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HomeTech NewsAirtel incurs $1.7 billion in foreign exchange loss over currency devaluation in...

Airtel incurs $1.7 billion in foreign exchange loss over currency devaluation in Nigeria, Malawi

Airtel Africa, Nigeria’s second largest telecoms company has reported significant financial setbacks due to currency devaluations in several of its key markets, notably Nigeria and Malawi, resulting in a staggering $1.7 billion in derivative and foreign exchange losses for the fiscal year ending March 31, 2024.

Despite robust growth in service revenues when measured in constant currency, with a reported increase of 20.9% overall and accelerating to 23.1% in the fourth quarter, Airtel’s financials in reported currency tell a different story.

The company witnessed a decline in group revenue by 5.3% to $4,979 million, and a 5.7% drop in EBITDA to $2,428 million. These figures primarily reflect the severe impact of the Nigerian Naira and Malawian Kwacha’s devaluation against the US dollar.

The Nigerian Naira devalued drastically from 461 to 1,303 per US dollar during the year, deeply affecting Airtel’s financial outcomes. The devaluation led to a loss of $1,042 million in reported revenue and a $554 million decrease in EBITDA for the company.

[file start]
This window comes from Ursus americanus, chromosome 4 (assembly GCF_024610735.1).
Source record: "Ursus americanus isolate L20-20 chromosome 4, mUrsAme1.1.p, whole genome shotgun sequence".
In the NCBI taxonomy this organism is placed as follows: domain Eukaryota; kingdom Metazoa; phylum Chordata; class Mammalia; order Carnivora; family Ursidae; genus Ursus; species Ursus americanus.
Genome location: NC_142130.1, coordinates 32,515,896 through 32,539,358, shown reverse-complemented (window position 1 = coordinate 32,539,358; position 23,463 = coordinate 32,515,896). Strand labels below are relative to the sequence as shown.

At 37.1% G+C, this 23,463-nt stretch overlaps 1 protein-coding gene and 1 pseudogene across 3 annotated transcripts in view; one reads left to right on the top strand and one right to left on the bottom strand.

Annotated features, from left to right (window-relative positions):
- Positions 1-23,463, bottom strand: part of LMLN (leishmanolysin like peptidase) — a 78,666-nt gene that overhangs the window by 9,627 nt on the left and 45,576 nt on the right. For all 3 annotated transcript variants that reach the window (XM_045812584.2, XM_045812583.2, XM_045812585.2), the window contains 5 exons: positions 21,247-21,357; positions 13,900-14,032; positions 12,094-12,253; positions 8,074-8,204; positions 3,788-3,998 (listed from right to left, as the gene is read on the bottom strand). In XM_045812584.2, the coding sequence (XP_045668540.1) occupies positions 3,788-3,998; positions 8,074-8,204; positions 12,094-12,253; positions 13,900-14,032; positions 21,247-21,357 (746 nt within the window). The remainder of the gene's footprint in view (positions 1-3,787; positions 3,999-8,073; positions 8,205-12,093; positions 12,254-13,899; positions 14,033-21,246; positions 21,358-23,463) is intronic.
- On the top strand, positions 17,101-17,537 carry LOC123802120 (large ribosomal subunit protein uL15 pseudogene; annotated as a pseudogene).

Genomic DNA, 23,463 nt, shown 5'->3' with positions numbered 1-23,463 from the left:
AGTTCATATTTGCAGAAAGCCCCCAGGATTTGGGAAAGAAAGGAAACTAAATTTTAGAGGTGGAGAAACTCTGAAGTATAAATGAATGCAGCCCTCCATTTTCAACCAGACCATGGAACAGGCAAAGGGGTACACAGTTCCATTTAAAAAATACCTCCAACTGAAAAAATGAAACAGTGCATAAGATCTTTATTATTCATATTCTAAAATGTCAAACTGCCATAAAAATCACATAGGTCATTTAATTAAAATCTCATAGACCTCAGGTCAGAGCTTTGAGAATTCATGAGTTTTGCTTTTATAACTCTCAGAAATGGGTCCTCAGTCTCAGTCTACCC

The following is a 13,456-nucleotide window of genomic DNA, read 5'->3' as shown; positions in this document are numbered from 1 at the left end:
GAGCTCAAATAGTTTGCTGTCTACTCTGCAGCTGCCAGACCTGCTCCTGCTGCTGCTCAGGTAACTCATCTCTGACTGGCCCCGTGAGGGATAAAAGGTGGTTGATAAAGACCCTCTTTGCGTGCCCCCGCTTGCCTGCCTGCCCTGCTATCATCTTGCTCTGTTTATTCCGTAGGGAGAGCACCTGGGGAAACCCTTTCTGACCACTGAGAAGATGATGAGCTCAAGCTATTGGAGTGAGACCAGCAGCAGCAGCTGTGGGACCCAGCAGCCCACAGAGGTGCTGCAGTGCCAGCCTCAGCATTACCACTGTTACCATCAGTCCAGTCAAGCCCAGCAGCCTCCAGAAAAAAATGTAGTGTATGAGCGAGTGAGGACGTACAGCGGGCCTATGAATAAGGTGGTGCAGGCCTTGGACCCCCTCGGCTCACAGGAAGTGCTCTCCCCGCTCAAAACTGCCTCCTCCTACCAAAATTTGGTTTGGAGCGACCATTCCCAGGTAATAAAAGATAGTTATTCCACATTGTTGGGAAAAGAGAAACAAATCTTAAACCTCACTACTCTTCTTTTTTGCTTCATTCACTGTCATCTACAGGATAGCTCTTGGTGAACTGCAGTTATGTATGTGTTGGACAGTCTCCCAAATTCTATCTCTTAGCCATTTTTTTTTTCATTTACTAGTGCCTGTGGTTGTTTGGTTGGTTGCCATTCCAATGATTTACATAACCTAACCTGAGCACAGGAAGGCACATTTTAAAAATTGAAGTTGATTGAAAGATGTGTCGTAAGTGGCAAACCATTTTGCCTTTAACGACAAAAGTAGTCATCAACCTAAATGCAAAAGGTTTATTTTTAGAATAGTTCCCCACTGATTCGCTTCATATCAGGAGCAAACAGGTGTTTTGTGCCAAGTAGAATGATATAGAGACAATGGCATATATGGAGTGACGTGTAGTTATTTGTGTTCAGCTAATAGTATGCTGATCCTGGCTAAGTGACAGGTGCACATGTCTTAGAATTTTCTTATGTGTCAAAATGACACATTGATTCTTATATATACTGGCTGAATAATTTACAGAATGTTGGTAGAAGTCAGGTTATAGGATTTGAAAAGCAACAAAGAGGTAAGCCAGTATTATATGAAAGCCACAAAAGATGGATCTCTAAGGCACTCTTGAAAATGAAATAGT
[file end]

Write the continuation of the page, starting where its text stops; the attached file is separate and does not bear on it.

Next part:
Finance costs soared to $1,703 million, significantly influenced by $1,259 million in losses from derivatives and foreign exchange revaluations, of which $770 million was due to the Naira’s devaluation.

In his statement, the CEO of Airtel, Olusegun Ogunsanya, highlighted the effectiveness of the company’s “strategic approach” in mitigating the adverse effects of currency fluctuations and driving revenue growth.

 “The consistent deployment of our ‘Win with’ strategy supported the acceleration in constant currency revenue growth over the recent quarters which has reduced the impact of currency headwinds faced across most of our markets. This strong revenue performance is a reflection not only of the opportunity that is inherent across our markets, but also the resilience of our affordable offerings despite the inflationary pressure many of our customers have experienced.”

Further elaborating on the company’s operational focus, the CEO noted the critical role of investments in distribution and technology in facilitating growth, alongside a strategic emphasis on financial prudence.

“Facilitating this growth has been, and will remain, fundamental to our performance. The investment in our distribution to catalyse growth, and the technology required to support this growth has been key,” he explained.

Addressing financial strategies, he pointed out efforts to minimize risks associated with currency devaluation, including reducing US dollar debt and maintaining sufficient cash reserves to cover outstanding debts.

“Furthermore, our rigorous approach to de-risking our balance sheet and our capital allocation priorities has materially reduced the risks that the currency devaluation has had on our business,” he affirmed.